It’s an accepted lament among parents and educators that children spend much less time outside than they used to. Instead of roaming the suburbs on bikes, exploring vacant lots, and getting very dirty by the time their parents call them in for dinner, children spend most of their time indoors, often in front of a screen.
Rick Van Noy, an associate professor at Radford University and author of Surveying the Interior, has answers for parents looking for ways to reverse this inward migration. In his book, A Natural Sense of Wonder, Van Noy describes his methods for getting his own two kids out of the house and into nature. His job, as he sees it, is not to diagnose or condemn the growing indoor trend, but to show his readers an alternative. How does a parent tempt their children out the door when so many beeps, whistles, and flashing lights beckon from within? First, adults must connect with their own sense of wonder. Van Noy has observed that children are more likely to splash in a creek, climb a tree, hike up a mountain, or dissect a fish if a grownup makes the first poke with an equal level of excitement.
Van Noy describes nighttime treks to a spot in town where vultures gather. He builds a tree house, takes his son on a five day fishing trip, spends a vacation discovering tidal pools along the Maine coast, and eats the dandelions and yucca that grow in his lawn. His children follow suit and often surpass him in the joy of catching salamanders, swimming in wild pools, and walking local creeks.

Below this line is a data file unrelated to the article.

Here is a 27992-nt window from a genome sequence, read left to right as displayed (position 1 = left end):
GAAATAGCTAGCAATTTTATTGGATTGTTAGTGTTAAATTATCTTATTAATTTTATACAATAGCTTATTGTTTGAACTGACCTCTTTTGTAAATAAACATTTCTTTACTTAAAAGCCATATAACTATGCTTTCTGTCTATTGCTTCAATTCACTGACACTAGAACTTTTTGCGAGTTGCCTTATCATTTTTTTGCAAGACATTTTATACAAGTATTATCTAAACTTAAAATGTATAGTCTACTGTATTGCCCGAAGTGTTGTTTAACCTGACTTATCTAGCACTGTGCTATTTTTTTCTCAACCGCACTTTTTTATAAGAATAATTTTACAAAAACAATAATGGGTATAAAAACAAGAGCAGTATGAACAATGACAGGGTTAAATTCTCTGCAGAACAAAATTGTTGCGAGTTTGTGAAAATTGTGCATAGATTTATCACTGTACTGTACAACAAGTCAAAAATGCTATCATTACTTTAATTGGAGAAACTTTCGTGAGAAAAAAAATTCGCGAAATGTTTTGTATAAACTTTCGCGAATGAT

One benefit of such a close relationship with the natural world is that Van Noy’s children notice the effects of global warming right in their own backyard. When they go looking for a skating pond, they can’t find any ice, though old timers in their neighborhood well remember skating on the river.
Van Noy manages to avoid sounding pedantic when writing about his family’s wholesome lifestyle. Instead, his prose is accessible and poetic, and his narrative is populated with references to Robert Frost, Rachel Carson, Shel Silverstein, and other writers and scientists. A thin book, A Natural Sense of Wonder is an easy read with a lasting message that may inspire even the most ardent video-gamers to take a walk in the woods.
Disclosure: This article is not an endorsement, but a review. The author of this book provided free copies of the book to have their book reviewed by a professional reviewer. No fee was paid by the author for this review. Foreword Reviews only recommends books that we love. Foreword Magazine, Inc. is disclosing this in accordance with the Federal Trade Commission’s 16 CFR, Part 255.